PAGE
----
This could not be more different than what's happening today. The maniacal drive to get pain patients off opioids resulted in the use of more dangerous and/or useless drugs (e.g., high dose NSAIDs and Tylenol) and off-label, experimental, and probably useless drugs (e.g., antidepressants, gabapentin, marijuana, and other cannabinoids), as well as questionable non-pharmacological methods (e.g., acupuncture, yoga, cognitive behavior therapy, music therapy). 

Don't get me wrong. I'm not saying that there is any reason not to try non-opioid methods of pain control. If they work, fine, But the hundreds of pain patients that have written to me consider most of these techniques to be a bad joke. Playing Mozart for someone with a crushed spine isn't going to cut it.

Clinicians should avoid abrupt discontinuation of opioids, especially for patients receiving high dosages of opioids, should avoid dismissing patients from care...

Although this sounds like a huge improvement, it is probably too late to reset. Afraid of DEA persecution, most pain management physicians have left the field entirely. In theory, avoiding dismissing patients from pain sounds both humane and logical, but this has already happened. It is challenging to find a pain patient who still has a pain management physician to treat them, let alone one who hasn't involuntarily cut their dose. I don't know how this gets fixed.

It's Good, But Not Perfect

1. The MME measurement remains

Although the passage below is clearly intended as a guide rather than a mandate, it is nonetheless disturbing to see the term used at all, something I wrote about in 2018: "The use of the Milligram Morphine Equivalents is scientifically flawed because it fails to take into account even the most basic tenets of pharmacology, rendering it scientifically meaningless." 


Many patients do not experience benefit in pain or function from increasing opioid dosages to ≥50 MME/day but are exposed to progressive increases in risk as dosage increases. Therefore, before increasing total opioid dosage to ≥50 MME/day, clinicians should pause and carefully reassess evidence of individual benefits and risks.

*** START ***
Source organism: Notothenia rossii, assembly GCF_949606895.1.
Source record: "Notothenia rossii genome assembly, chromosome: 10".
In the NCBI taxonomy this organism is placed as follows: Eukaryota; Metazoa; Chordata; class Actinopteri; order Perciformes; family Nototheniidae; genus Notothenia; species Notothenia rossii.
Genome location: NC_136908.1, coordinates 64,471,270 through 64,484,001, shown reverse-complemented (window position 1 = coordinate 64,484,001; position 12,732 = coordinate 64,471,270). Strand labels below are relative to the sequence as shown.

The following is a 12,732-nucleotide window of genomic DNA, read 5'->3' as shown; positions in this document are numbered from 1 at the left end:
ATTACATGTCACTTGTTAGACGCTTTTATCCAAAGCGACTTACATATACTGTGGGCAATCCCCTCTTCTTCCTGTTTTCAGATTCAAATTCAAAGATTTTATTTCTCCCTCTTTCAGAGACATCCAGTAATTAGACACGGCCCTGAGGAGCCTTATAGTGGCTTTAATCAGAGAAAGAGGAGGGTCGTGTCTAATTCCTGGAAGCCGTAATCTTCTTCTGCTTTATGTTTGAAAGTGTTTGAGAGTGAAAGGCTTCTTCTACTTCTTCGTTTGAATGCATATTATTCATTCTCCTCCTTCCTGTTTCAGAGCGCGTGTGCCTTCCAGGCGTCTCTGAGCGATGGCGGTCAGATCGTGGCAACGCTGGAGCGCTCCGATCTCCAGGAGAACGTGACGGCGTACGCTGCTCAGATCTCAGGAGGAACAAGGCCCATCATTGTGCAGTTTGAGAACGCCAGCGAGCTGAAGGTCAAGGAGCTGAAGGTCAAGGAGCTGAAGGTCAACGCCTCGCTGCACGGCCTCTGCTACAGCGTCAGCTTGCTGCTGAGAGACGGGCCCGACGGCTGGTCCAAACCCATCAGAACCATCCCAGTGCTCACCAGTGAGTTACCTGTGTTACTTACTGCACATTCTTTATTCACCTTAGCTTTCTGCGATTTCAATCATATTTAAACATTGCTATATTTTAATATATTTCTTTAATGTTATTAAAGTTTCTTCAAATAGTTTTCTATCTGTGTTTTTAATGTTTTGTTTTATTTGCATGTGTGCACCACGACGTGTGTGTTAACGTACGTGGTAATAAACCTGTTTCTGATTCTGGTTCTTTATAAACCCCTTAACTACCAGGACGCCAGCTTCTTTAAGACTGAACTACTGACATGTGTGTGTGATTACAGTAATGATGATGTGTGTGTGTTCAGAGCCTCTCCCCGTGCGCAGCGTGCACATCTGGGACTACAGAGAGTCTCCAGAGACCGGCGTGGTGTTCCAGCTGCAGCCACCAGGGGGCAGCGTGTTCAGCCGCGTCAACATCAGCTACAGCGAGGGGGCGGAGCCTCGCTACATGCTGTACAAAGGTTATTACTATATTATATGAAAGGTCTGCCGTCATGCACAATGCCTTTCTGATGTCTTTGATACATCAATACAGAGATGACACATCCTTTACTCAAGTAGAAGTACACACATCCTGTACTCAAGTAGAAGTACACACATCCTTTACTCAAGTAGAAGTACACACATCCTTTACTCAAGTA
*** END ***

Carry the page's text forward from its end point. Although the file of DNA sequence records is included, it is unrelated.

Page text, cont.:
2. So does the MME conversion table

This table is rather troubling:

  • This table is, at least in part, derived (red box) from a 2008 paper by Von Korff (a co-founder of PROP). The 2008 paper proposes a similar conversion table, but it is based on a collection of small, single-dose studies – a shortcoming recently described by Dasgupta and colleagues in The Clinical Journal of Pain [emphasis mine]:

Contrary to conventional wisdom, conversion values are not based on pharmacologic properties. Instead, they arose 60 years ago from small single-dose clinical studies in postoperative or cancer populations with pain score outcomes; toxicologic effects (eg, respiratory depression) were not evaluated.

Nabarun Dasgupta, et. al., The Clinical Journal of Pain: August 2021 - Volume 37 - Issue 8 - p 565-574 doi: 10.1097/AJP.0000000000000948

Bottom line

It is not trivial to condense 221 pages into one article; there is much more to write about. But I was pleasantly surprised to see the revised guidelines. Although some of them may be difficult to implement, and there remain some troubling remnants of the 2016 document, I give the CDC a thumbs up. 


(1) How did Andrew Kolodny become the national spokesperson on opioid policy? Ask Tom Frieden, the former director of the CDC from 2009-17, precisely when the Guidelines were being formulated. The connection? See Pat Anson's article about the connection between the two.